The Image of Contemporary Society in Neil Gaiman’s Neverwhere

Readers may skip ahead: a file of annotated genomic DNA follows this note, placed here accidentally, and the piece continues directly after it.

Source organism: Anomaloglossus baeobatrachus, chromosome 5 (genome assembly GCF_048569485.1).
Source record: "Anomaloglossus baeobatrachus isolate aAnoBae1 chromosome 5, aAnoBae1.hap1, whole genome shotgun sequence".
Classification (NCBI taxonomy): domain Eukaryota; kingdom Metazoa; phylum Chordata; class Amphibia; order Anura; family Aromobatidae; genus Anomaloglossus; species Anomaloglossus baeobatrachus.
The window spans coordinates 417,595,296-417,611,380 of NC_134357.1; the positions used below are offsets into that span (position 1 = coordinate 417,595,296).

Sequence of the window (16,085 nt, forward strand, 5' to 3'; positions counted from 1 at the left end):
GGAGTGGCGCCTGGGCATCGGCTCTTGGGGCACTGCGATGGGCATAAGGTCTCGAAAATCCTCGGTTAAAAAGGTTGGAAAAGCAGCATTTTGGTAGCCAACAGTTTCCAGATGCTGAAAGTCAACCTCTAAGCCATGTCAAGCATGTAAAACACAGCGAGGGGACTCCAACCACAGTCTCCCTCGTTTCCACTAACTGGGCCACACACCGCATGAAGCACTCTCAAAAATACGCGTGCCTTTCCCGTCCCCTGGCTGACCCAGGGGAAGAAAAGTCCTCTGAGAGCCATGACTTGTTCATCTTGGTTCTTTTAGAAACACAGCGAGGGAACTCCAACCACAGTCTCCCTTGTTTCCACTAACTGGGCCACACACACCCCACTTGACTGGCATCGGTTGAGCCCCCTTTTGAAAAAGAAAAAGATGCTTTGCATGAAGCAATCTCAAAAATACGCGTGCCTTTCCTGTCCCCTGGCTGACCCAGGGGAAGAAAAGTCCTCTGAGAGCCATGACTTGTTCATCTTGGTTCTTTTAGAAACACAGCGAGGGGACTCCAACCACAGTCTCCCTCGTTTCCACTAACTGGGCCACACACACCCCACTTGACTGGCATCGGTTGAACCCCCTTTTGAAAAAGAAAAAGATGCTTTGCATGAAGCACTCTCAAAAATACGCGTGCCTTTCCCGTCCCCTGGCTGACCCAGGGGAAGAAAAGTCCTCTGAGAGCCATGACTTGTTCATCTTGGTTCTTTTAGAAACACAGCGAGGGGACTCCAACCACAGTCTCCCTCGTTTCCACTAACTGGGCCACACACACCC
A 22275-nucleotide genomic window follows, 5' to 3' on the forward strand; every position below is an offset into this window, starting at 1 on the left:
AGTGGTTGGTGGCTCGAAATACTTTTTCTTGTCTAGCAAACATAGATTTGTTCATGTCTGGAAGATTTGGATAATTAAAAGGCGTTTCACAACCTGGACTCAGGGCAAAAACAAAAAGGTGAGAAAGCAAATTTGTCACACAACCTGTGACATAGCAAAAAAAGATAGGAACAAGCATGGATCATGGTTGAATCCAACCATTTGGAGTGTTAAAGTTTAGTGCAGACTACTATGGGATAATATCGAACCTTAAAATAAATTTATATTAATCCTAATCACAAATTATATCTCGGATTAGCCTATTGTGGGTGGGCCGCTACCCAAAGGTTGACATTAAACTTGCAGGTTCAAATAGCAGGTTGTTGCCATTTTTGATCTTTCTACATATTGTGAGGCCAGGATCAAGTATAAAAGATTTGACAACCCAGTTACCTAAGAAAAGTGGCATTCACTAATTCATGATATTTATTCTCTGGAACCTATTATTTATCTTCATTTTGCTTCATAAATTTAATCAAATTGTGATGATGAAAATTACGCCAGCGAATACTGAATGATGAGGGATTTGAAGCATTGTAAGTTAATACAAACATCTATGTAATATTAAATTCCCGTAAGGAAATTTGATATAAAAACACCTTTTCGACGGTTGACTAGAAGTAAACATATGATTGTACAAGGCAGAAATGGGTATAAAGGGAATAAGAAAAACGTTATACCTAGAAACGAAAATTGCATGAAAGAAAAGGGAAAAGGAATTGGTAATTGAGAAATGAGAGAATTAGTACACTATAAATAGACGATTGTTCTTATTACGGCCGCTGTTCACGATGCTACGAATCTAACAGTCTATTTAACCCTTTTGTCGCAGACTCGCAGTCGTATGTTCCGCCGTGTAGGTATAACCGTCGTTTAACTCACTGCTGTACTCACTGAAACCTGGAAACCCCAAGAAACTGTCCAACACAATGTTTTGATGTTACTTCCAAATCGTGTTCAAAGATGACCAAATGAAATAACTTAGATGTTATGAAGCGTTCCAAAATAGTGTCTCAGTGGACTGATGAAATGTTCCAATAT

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Neil Gaiman’s urban fantasy novel Neverwhere revolves around some problematic aspects prevalent in the contemporary world, such as an iniquitous discrepancy between social classes or a problematic attitude to history. The artistic universes created by Gaiman are instrumental in conveying a complex condition of postmodern society. Although one of the represented worlds, London Above, is realistic and the other, London Below, is fantastic, both are suggestive of the contemporary social situation, citizens’ shared values and aspirations. Only when considered together can they reveal a comprehensive image of what the community accepts and what it rejects as no longer consistent with commonly held beliefs. The disparities in the representations of London Above and London Below refer to the division into the present and the past. The realistically portrayed metropolis is the embodiment of contemporary times. The fantastic London Below epitomises all that is ignored or rejected by London Above. The present study is going to discuss the main ideas encoded in the semiotic spaces created by Neil Gaiman, on the basis of postmodern theories. I am going to focus on how the characteristic features of postmodern fiction, such as the use of fantasy and the application of the ontological dominant, by highlighting the boundaries between London Above and London Below affect the general purport of the work.
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